The Western lust for guano is a touchy subject in most island nations in the South Pacific, where phosphate strip mining has left visible, horrendously ugly scars on what little land they have. Independence was granted to many of those nations, former French and British Empire possessions, in the exact same year as the guano deposits where exhausted. Kiribati and Tuvalu, for example, became independent from the United Kingdom (where they were administered collectively as the Gilbert and Ellice Islands) in 1979. The last commercially viable guano deposits were tapped out in 1977. What a coincidence! Colonial powers were literally the guy who borrows your car and returns it with the tank on empty.

Every nation affected by the guano boom suffers to some degree from its legacy, but in some places the consequences were worse than in others. In some places you could say without exaggeration that they border on comedy. Horrible, dark comedy. TO BE CONTINUED…


We have a problem, America.

Our problem, I've come to realize, is not a gun problem. Yes, guns and their widespread availability are a contributing factor (although personally I believe that laws restricting certain types of firearms are less necessary than laws limiting things like magazine capacity; ask the Virginia Tech shooter, who killed more than 30 people using pea-shooter .22LR pistols with high capacity magazines). The real problem, as we see from the two most recent mass shooting sprees in the United States, is that an alarming number of our citizens are deranged. Not "mentally ill." That is just a pro-gun canard. I mean that despite being of sound mind they have belief systems, ideas, and attitudes that are twisted beyond repair. A lot of Americans have been off the rails for so long that their thought processes are now completely fact free, having self-selected an alternate universe of politics, history, religion, and news that tells them exactly what they want to hear to the exclusion of all else. An alarming number of our fellow Americans are, if you'll forgive me using the proper medical and legal terminology here, fucked up.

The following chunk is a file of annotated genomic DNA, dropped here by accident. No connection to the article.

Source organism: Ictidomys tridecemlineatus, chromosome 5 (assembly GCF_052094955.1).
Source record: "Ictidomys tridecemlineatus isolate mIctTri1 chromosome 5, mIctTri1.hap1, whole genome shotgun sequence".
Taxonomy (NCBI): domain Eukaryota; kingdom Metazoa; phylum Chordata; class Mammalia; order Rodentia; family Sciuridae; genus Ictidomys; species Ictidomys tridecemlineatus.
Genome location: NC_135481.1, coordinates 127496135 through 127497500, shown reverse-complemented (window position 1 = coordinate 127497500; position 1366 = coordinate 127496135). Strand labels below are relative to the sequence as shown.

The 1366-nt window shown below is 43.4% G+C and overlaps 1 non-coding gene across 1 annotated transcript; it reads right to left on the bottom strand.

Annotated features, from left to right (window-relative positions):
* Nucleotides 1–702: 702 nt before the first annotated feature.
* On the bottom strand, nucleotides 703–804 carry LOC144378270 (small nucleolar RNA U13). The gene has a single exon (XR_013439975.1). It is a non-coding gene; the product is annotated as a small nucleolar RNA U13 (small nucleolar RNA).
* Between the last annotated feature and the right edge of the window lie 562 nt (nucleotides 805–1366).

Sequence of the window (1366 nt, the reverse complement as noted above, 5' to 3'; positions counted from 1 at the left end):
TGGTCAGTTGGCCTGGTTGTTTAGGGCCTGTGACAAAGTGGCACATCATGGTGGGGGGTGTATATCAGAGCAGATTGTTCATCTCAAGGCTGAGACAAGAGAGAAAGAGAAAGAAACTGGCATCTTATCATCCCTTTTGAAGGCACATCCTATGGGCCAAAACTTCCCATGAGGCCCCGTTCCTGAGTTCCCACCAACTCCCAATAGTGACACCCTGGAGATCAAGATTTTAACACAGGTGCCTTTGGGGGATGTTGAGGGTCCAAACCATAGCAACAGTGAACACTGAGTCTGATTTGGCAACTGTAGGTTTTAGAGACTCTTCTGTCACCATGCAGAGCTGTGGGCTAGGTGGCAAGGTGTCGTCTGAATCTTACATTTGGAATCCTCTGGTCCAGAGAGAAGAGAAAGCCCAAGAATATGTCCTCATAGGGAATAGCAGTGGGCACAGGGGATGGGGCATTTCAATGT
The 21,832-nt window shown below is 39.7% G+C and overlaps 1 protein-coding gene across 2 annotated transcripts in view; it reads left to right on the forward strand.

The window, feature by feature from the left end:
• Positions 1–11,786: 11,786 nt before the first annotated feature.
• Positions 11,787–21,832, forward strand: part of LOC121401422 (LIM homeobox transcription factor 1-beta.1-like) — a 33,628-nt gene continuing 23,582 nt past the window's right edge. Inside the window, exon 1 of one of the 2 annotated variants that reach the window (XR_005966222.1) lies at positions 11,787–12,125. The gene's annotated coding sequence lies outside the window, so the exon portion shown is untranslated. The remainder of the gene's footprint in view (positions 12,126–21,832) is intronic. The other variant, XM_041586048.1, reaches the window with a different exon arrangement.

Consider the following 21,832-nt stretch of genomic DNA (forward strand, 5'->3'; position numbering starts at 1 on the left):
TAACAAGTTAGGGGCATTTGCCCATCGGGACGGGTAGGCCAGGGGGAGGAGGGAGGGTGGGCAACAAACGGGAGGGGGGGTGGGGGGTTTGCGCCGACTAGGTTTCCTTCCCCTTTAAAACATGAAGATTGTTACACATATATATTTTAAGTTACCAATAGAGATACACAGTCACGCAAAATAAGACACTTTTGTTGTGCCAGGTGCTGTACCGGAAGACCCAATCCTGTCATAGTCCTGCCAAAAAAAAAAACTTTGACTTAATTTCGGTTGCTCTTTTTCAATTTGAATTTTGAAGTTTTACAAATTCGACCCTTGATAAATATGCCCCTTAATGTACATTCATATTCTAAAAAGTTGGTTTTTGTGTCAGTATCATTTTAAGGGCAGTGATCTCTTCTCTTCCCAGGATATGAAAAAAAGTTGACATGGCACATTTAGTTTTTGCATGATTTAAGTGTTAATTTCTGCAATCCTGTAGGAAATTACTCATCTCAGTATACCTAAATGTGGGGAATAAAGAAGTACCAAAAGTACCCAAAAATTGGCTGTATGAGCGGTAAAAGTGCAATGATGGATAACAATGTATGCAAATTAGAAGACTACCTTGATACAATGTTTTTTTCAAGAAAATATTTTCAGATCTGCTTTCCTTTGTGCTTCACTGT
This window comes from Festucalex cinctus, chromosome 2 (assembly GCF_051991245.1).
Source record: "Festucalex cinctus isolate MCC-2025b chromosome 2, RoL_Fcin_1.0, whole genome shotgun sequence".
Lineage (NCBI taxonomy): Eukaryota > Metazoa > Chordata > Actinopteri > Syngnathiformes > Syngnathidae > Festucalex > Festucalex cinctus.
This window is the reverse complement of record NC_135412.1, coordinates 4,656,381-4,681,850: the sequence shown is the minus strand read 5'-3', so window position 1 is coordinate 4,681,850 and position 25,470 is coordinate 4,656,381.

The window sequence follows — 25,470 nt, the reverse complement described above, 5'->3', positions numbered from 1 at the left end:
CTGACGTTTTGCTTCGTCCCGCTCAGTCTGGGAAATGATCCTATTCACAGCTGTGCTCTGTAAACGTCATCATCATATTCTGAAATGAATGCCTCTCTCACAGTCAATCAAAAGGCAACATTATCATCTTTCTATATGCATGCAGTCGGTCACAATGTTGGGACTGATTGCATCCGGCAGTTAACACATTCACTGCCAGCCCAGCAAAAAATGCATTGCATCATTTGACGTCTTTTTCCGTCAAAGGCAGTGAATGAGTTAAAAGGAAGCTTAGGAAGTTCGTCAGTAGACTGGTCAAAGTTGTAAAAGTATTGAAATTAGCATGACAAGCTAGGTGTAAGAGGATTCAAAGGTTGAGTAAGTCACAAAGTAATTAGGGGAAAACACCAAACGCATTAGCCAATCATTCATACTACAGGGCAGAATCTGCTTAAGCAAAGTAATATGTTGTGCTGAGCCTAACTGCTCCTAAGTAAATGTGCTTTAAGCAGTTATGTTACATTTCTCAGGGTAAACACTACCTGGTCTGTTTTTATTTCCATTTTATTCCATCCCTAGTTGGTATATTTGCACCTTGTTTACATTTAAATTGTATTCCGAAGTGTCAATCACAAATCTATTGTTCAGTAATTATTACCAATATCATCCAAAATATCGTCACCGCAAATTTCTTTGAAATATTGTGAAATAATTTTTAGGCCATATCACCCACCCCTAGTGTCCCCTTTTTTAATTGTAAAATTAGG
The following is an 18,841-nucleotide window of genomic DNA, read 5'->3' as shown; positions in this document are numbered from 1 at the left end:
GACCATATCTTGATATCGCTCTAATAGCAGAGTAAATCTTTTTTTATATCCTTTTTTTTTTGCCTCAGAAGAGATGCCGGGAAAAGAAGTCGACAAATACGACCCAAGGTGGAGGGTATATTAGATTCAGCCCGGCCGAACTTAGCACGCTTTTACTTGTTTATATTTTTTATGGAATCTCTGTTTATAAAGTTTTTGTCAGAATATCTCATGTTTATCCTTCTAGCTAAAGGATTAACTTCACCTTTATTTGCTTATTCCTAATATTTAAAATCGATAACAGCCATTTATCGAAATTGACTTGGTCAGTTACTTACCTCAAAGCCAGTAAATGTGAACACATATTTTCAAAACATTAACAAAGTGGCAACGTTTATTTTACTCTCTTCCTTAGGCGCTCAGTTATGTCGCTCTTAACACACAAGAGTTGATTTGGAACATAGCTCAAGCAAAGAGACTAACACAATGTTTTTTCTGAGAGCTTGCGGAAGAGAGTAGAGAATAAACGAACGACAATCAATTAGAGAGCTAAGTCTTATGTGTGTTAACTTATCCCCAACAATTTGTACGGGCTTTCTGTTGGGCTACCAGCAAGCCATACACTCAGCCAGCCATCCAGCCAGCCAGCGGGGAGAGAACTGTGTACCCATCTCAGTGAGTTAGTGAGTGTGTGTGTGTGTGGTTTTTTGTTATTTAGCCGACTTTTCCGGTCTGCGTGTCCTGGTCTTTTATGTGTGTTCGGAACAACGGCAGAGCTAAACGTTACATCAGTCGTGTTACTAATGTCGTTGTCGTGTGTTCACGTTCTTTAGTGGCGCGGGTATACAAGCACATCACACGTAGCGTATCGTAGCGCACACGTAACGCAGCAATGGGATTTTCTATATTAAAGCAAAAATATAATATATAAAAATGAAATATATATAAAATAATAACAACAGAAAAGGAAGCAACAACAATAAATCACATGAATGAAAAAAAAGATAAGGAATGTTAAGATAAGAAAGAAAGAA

They got this way because we insist on our right to create our own reality, our own version of history, our own version of the world in which we live, and our own version of America and how its laws and institutions work. We have created a political, social, and media culture in which the message "What the hell is wrong with you?" is never uttered. No, we have to respect one another's beliefs. Respecting one another's beliefs is a wonderful thing when we apply the concept to the subjective – I respect your religion even though it isn't mine, your belief that humanity is fundamentally good even though I disagree, and so on. Respecting one another's beliefs is disastrous, however, when we apply the concept to facts. When we have political and religious leaders who say, "Hey, if you want to believe that Jade Helm is a conspiracy to take your guns and Syrian refugees are ISIS terrorists in disguise, that's your choice!" In fact, a lot of them encourage it for their own selfish purposes. If anyone tries to point out, "No, that is wrong," the chorus of contradictory and comforting voices is ear-splitting. Don't listen to that reality stuff. Come over here with your kindred spirits and we will believe it together. It will be true because we say it is.

When three men decide to go full Heat and shoot up a medical facility for developmentally disabled people, plan the act, and then actually go through with it, we have a problem. That problem is not "mental health" or the gay agenda or Hollywood or violent video games or liberal professors or any other red herring regularly introduced into these increasingly regular conversations. The problem is not a few bad apples or isolated instances of people lashing out. The problem is something we have all created and continue to fuel: a large population of murderously angry people with easy access to guns who believe in their own social superiority and have heads crammed to bursting with fears and conspiracies and beliefs that are woven entirely from gossamer threads of pure bullshit. This is going to keep happening, not only because we have too many guns but because we have too many people who have decided that they know who deserves to die in a mental, cultural, and intellectual bubble in which they will never be confronted with radical ideas like, "Hey, maybe you shouldn't do that."

In response, we have decided to maintain the status quo and to pretend that the problem doesn't exist. Nearly every day now we see evidence of how well that is working.